In operation, memory device 12 reads and writes data for electronic system 10. For example, to read the value from memory cell 32-11, electronic system 10 provides the address of memory cell 32-11 to row decoder 14 over address lines 16. Electronic system 10 also provides control signals to control circuit 22 over control lines 20. Control circuit 22 provides signals to sense amplifier 28 that causes an equilibrate circuit of sense amplifier 28 to equilibrate the voltages on bit line BL-1 and plate line PL-1. The equilibrate circuit of sense amplifier 28 forces bit line BL-1 and plate line PL-1 to a common voltage, e.g., approximately halfway between the high and low logic values for array of memory cells 30. It is noted that the range in voltage between high and low logic levels for sense amplifier 28 differs from the range of memory cell 32-11. The advantages of this equilibrate procedure are described below with respect to FIG. 2.

Row decoder 14 selectively drives word line WL-1 to a high logic level to activate access transistor 34. When the voltage on word line WL-1 is a threshold voltage, Vt, above the equilibrate voltage level, a charge stored on capacitor 36 is shared with bit line BL-1. For example, if a high logic level is stored on capacitor 36, the voltage on bit line BL-1 increases. Additionally, by using plate lines in this manner, activation of access transistor 34 also changes the voltage on plate line PL-1 by an amount approximately equal in magnitude to the change on bit line BL-1, but opposite in direction. With the charge on the bit line/plate line pair, sense amplifier 28 next detects the logic state of cell 32-11. Column decoder 18 receives the column address of the selected cell from electronic system 10. Column decoder 18 identifies the appropriate bit line/plate line pair for sense amplifier 28 to use in reading the value from memory cell 32-11. Sense amplifier 28 senses and amplifies the difference in voltage in the bit line/plate line pair and thus produces high and low logic levels on complementary nodes of sense amplifier 28 that correspond to the sensed bit line and plate line, respectively. These voltage levels are passed to electronic system 10 through input/output circuit 26 over input/output lines 24.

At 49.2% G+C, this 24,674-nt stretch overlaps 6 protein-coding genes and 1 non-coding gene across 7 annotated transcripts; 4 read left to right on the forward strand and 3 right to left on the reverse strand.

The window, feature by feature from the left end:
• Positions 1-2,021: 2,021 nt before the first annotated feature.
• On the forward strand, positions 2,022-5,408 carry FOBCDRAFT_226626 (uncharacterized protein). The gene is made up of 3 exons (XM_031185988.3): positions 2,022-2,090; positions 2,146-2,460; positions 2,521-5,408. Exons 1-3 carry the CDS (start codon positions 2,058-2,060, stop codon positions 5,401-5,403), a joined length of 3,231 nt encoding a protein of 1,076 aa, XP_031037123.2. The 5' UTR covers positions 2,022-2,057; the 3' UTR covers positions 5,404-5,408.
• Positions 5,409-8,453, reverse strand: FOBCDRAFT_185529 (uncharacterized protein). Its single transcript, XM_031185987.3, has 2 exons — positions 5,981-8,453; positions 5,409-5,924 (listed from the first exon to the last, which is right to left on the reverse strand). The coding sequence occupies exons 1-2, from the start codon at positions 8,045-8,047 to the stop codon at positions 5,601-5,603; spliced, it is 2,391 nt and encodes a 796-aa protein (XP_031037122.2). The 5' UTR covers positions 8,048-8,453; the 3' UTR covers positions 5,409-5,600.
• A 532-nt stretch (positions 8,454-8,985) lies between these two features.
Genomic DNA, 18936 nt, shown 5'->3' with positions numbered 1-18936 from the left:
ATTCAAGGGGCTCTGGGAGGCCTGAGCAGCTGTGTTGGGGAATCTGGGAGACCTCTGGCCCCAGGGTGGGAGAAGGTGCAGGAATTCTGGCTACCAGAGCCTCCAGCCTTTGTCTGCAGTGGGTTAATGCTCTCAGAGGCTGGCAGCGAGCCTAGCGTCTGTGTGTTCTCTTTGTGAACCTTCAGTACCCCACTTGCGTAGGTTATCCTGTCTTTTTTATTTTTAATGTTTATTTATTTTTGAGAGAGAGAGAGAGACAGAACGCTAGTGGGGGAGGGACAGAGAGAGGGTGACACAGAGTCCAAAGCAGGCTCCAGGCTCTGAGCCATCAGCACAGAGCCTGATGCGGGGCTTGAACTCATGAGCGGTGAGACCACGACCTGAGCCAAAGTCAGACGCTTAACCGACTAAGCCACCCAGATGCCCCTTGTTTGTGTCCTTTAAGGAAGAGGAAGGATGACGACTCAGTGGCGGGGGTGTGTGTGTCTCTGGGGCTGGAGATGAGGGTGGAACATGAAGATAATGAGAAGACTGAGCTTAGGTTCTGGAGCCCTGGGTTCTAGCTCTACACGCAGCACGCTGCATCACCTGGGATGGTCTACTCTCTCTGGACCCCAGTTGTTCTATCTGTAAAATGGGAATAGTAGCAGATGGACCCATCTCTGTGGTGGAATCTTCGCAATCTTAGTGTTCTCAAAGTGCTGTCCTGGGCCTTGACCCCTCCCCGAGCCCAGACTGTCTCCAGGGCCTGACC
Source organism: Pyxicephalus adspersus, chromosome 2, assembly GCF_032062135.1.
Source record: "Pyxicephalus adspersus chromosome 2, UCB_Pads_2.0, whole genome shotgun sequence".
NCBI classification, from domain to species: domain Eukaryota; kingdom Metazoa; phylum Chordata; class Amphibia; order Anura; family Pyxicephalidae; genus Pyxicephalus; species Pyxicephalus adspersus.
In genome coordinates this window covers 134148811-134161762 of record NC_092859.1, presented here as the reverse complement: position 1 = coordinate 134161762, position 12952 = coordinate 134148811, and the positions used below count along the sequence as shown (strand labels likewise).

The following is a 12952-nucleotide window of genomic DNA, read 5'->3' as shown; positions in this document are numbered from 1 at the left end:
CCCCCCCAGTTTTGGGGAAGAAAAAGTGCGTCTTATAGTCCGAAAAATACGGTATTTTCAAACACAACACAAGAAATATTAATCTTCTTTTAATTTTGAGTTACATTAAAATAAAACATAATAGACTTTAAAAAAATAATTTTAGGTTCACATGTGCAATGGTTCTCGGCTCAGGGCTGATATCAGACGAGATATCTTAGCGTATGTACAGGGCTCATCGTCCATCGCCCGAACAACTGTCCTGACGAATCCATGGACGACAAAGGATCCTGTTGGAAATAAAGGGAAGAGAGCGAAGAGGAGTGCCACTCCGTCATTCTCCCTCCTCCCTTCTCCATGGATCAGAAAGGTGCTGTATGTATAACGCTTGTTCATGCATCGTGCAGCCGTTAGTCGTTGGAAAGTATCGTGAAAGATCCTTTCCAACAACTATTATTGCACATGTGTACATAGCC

In a write operation, electronic system 10 provides data to be written to, for example, memory cell 32-11 over input/output lines 24 to input/output circuit 26. Column decoder 18 receives the column address from electronic system 10 over address lines 16 to select the appropriate bit line/plate line pair for thf selected memory cell. Sense amplifier 28, under the control of control circuit 22, forces the bit line/plate line pair for memory cell 32-11 to complementary high and low logic levels based on the data to be stored in memory cell 32-11. Row decoder 14 receives an address from electronic system 10 over address line 16 that indicates the appropriate word line to activate for this storage operation. When word line WL-1 is activated, access transistor 34 causes the data on bit line BL-1 and plate line PL-1 to be stored on capacitor 36. In this process, the high and low logic levels for sense amplifier 28 are translated to appropriate voltage levels for memory cell 32-11.

A technical advantage of the present invention is the equilibration of bit line/plate line pairs at a voltage level between high and low logic levels that prevents the access transistor of a cell from inadvertently leaking voltage from the capacitor as the voltage on the plate line varies when other cells that share the same plate line are accessed.